Corporate tax

Corporate tax returns each require 4 hours of an accountant’s time, and personal returns each require 90 minutes. During tax season, each accountant can work up to 10 hours per day. However, error rates increase to unacceptable levels when accountants work more than five consecutive days per week.

Hint: Read Supplement D before doing this problem.
Let x i= number for each working schedule, e.g., x 1= num- ber for Tuesday through Saturday.

A. Create an effective and efficient work schedule by for- mulating the problem as a Linear Program and solve using POM for Windows.
B. Assume that management has decided to offer a pay differential to those accountants who are scheduled to work on a weekend day. Normally, accountant earn $1,200 per week, but management will pay bonus of $100 for Saturday work and $150 for Sundays work. What schedule will cover all demand as well as minimize payroll cost?
C. Assume that little 6 has three part-time employees available to work Friday, Saturday, and Sunday at a rate of $800. Could these employees be costly effectively Utilized?

Now let’s talk a bit about problem 14. The real problem is understanding the total labor hours required within the specified time frame, seven (7) days. We start by understanding the level of effort required by each day and the aggregate time required. What is not given in the problem is the number of full time equivalents (FTE) (accountants) that are available only the constraint that they should not work more than ten (10) hours per day due to an unacceptable error rate above that work day and that they can not work more than five (5) consecutive days. We are also given three (3) part time equivalents (PTE).

Day # of Returns Level of Effort (LOE) (hrs) Aggregate LOE (in hours) FTE # of accountants
Monday 24 36 100 10 10
16 64
Tuesday 14 21 61 6.1 6
10 40
Wednesday 18 27 75 7.5 8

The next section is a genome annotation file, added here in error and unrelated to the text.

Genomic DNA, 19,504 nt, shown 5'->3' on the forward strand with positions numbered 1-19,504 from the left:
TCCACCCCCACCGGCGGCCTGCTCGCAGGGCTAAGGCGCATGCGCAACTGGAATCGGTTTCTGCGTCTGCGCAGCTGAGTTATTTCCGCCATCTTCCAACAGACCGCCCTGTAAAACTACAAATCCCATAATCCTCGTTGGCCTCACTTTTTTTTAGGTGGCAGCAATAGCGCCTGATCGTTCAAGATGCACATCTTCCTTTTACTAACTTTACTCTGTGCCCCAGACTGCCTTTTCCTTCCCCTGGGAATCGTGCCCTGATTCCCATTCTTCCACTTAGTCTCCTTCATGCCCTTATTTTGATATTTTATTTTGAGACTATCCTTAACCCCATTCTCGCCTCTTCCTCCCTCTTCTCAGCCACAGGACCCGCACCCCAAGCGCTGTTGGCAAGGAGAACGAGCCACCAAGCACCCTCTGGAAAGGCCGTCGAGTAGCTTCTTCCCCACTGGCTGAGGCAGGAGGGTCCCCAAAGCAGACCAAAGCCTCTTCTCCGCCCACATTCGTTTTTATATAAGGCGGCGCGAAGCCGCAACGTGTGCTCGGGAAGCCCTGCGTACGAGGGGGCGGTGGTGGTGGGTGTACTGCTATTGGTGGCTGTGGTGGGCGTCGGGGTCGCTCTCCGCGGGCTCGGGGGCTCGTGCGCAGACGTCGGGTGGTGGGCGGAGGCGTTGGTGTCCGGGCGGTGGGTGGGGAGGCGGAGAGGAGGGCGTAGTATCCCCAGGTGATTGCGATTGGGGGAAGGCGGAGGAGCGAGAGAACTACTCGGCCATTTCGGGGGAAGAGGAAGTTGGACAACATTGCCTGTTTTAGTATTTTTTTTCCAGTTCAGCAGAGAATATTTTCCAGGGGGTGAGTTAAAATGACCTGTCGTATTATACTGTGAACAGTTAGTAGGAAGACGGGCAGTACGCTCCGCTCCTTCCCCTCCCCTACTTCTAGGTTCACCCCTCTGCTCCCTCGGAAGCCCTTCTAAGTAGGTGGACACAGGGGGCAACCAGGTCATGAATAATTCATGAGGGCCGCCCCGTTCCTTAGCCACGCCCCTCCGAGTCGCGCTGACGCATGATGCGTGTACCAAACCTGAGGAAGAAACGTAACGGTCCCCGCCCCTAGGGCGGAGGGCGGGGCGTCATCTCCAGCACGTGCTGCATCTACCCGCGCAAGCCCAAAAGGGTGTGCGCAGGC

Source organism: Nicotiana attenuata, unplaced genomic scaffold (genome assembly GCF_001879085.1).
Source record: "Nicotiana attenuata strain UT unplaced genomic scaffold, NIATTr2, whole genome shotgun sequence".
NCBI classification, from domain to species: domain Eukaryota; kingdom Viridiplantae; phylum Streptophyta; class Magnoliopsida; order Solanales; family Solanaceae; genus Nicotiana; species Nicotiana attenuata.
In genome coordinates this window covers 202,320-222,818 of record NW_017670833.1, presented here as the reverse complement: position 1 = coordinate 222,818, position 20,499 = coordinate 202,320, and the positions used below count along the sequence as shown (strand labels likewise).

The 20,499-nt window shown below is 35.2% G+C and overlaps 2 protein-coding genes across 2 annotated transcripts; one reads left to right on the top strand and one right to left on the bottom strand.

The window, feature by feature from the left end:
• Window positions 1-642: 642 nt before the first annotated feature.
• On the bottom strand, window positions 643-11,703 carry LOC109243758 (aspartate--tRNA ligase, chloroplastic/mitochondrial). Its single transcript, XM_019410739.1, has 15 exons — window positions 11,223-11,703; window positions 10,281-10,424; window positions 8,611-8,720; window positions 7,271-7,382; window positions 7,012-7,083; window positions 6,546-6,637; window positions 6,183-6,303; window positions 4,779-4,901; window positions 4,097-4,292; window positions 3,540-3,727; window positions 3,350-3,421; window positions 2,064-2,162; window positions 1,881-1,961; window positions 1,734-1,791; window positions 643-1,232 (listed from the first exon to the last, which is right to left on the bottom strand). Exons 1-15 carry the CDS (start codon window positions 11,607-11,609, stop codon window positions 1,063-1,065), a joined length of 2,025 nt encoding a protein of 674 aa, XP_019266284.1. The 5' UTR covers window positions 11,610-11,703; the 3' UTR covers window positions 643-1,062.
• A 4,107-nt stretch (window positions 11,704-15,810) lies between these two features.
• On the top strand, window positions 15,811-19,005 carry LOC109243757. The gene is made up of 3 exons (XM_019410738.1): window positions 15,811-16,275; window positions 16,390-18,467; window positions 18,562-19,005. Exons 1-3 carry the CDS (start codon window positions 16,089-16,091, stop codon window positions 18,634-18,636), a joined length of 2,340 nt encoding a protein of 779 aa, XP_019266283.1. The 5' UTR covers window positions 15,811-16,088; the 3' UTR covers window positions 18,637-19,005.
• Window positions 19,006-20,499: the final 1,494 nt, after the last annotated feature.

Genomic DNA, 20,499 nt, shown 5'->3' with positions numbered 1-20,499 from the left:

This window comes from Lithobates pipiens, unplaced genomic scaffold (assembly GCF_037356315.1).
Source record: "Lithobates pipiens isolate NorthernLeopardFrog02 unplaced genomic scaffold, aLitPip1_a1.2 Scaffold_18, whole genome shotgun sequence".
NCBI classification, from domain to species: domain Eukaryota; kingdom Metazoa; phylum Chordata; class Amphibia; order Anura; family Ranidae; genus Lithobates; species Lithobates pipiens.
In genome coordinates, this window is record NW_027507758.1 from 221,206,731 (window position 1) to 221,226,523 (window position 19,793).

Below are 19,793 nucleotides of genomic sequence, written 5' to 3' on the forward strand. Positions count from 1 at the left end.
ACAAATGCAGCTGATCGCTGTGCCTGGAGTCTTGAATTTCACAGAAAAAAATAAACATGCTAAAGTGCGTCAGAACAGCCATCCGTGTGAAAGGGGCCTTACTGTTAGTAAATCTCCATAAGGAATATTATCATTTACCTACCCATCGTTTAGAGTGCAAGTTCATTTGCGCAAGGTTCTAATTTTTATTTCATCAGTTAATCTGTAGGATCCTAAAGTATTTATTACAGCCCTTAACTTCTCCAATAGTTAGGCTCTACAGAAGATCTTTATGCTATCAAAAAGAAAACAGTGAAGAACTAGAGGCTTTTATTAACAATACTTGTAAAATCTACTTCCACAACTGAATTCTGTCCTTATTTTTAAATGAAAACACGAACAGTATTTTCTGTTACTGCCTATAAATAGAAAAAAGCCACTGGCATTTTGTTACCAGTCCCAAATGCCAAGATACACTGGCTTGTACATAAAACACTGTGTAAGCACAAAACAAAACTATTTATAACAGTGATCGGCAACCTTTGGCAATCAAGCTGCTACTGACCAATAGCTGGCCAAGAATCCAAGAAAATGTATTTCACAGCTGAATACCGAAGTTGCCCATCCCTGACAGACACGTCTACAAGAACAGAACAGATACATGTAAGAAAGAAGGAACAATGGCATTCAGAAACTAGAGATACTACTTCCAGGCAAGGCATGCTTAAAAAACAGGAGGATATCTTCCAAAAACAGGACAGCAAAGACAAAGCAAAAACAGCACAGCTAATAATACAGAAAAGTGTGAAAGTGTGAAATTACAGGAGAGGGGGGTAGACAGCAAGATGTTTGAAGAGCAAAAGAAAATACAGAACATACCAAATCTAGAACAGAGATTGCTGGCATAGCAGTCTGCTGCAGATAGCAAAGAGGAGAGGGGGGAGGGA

12 48
Thursday 18 27 87 8.7 9
15 60
Friday 10 15 111 11.1 12
24 96
Saturday 28 42 90 9 9
12 48
Sunday 16 24 40 4 4
4 16

As can be seen, we need a total of 10 FTEs to meet the demand of hours on Monday and Friday. We will need a total of 10 FTEs and 1 PTE on Friday. We will assume the risk that a 0.1 hour of additional work will not create a significant error rate. PTEs are only available on Friday, Saturday, and Sunday. PTEs can only work 5 days or 50 hours (10 hours per day a maximum of 5 days consecutively). The only day we will exceed FTE hours available will be Friday. We will use two of our PTEs to fill that requirement. Unlike the previous assumption on Monday, we will assume that the 0.1 FTE is an unacceptable risk because of the large total volume of returns on Friday. Giving 4 employees off on Tuesday, 2 on Wednesday, and one on Thursday will ensure that we have sufficient Friday to meet demand and on Saturday using our 3 PTEs will meet demand. Sunday is a 3 PTE and one FTE day. You can figure costs from there. A real world point, the PTE would not qualify for the premiums on Saturday / Sunday work. PTEs are also a non-burdened rate or cost of labor as they do not have benefits. They do however, incur taxes on their labor (withholding, SS, unemployment, Medicare, etc.). A flat labor rate is highly unlikely and you would need to compute the actual fully loaded labor rate for each individual up to 40 hours per week. After that point, only taxes would be computed into the labor rate, unless of course there is a matching 401K contribution, then that gets added into the rate beyond 40 hours.
With you in the role as boss and I in the role as employee; respond to the above solution set in one page or less with your thoughts, guidance, and directions to me as the scheduler as to how you wish to proceed to solving this issue.